Shoppers will love Google’s latest change; the rest of the world will begin to realise that the company appears to be seeking cash, instead of really trying to help us find things. Yesterday, amidst much fanfare, Google launched a changed to its system claiming it was providing “search at the speed of thought”. This is patent nonsense of course; your thought has to be translated into muscular movement in your fingers to type some words, which then have to be searched for by Google and then the results have to be transmitted back and you have to read them. In the space of even the quickest Google search you’ve had several more thoughts – including, perhaps, “Google is trying to control me”. Why?
The changes that Google started yesterday mean we get “instant search results”. As soon as you enter one letter, results are provided. As you type more letters for your keyword the results change. So have a go at typing in single letters and see what instant results you get. Some 90% of the time you get a shopping site – a is for Argos, c is for Currys, d is for Debenhams, e is for eBay and so on. Yet pop over to Google Zeitgeist (where Google shows us the most popular search terms) and you will not find most of those words. Last year, for instance, the most popular word beginning with “t” was Twitter, according to Google’s own figures. So what does it give you if you type in the letter T now? Yes, that’s right, Tesco. In fact the entire front page of results for the letter T are Tesco because it has assumed you want Tesco, when actually most people who start typing with the letter T probably do not want Tesco at all – and Google’s own public data suggest that to be the case.
So why is Google giving us skewed results? Well, Google loves brands. Over a year ago Google changed its algorithm to favour brands. You don’t suppose that by doing so they make themselves more attractive to advertisers with big money do you? Only recently I was with a director of a big brand who spends several million pounds a year on Google AdWords. Why? I asked. They were already number one on Google for every single one of their most favoured keywords, without advertising. They were also a “tip of the tongue” company for their subject thanks to TV and press advertising, costing them millions more. Why did they advertise on Google? They had no real answer other than “well you have to don’t you?”. Err…no…!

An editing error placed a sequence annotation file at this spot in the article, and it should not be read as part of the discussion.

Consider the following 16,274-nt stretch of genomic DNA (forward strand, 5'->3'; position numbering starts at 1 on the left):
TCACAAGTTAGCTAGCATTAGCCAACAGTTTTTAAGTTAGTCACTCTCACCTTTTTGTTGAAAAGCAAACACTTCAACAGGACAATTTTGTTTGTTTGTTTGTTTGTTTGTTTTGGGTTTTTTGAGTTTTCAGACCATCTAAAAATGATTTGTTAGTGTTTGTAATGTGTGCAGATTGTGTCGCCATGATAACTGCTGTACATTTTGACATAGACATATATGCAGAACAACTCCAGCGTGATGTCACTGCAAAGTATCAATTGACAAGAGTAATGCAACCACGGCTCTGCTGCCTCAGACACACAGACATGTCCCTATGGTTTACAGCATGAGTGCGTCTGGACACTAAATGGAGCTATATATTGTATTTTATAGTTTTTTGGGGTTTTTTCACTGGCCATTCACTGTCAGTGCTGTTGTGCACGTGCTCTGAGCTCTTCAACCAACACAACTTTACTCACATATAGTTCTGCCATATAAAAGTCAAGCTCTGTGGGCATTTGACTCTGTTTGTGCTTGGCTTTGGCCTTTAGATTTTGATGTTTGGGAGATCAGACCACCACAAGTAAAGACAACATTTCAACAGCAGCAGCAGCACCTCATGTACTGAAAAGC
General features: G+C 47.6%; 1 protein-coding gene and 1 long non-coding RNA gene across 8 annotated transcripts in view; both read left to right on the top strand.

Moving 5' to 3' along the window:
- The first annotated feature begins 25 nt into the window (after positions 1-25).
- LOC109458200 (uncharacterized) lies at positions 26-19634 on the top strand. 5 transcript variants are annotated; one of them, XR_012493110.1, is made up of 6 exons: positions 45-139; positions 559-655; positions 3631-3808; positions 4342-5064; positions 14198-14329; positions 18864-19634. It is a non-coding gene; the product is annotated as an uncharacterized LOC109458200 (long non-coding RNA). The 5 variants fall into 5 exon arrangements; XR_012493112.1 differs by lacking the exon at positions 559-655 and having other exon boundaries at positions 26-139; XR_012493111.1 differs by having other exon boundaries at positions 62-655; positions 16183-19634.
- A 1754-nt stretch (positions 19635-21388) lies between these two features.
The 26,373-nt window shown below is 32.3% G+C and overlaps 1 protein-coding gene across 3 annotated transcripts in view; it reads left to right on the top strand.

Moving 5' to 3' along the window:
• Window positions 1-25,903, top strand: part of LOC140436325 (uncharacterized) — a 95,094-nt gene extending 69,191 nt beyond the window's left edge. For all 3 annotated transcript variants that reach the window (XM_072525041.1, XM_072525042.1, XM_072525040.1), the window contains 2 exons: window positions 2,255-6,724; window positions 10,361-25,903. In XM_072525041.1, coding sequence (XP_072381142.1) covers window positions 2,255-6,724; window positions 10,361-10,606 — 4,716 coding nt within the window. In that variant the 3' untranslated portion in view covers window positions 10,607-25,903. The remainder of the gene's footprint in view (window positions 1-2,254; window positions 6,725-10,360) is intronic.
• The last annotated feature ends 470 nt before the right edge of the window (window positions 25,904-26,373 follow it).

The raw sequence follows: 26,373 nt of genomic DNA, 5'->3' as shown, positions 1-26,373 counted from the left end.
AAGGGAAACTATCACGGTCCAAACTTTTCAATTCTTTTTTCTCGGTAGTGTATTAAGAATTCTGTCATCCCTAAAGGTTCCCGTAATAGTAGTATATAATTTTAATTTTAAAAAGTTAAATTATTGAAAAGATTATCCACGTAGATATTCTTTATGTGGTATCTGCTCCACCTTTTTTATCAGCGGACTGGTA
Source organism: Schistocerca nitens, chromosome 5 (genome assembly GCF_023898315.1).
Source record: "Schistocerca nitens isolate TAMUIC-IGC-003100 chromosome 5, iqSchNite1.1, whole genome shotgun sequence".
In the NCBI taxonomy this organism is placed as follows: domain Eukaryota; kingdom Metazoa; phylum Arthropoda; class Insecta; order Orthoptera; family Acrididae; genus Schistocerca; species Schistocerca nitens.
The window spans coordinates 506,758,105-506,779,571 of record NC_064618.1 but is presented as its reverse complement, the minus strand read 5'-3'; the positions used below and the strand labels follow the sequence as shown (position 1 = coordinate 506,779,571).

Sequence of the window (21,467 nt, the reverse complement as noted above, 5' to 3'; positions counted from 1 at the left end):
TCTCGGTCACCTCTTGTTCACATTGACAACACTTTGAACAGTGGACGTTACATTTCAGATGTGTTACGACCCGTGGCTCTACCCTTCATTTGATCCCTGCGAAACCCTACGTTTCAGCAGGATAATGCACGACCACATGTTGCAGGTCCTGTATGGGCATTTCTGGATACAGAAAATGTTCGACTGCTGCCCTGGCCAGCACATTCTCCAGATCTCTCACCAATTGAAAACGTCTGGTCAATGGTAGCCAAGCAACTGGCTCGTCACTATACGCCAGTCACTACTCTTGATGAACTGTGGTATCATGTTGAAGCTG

According to Google, we love brands. According to much recent research, the impact of brands is lessening and we are much more likely to buy things our friends recommend, even if we have never heard of the brand. As social tools become more omnipresent, we rely less on brand name and more on value and recommendations. As the world is going in one direction, Google appears to be going in another.
There is one other problem with the Google Instant search – it interrupts your thinking. You could get diverted away from what you did want. Type in T for Twitter and before you know it you are buying a new TV at Tesco.
Next time you are on Google, look to the right of the search box – there is a small pop-up link. Click on it and switch off “Instant Search” and while you are at it, if you use Google Toolbar, make sure you uncheck the “suggestions” option in the “Manage” area.
After all, who do you want to be in charge of your search thinking? You or Google?
At the moment, these changes suggest Google want to be in charge of your thoughts and take them over to direct you to their favoured shopping sites. This could be a change too far for Google, especially in the emerging world of social search. Shoppers will love the Google change – but the rest of the world might not.
Graham Jones is an Internet Psychologist who studies the way people use the online world, in particular how people engage with businesses. He uses this knowledge to help companies improve their online connections to their customers and potential customers and offers consultancy, workshops, masterclasses and webinars. He also speaks regularly at conferences and business events. Graham is an award-winning writer and the author of 32 books, several of which are about various aspects of the Internet. For more information connect with me on Google+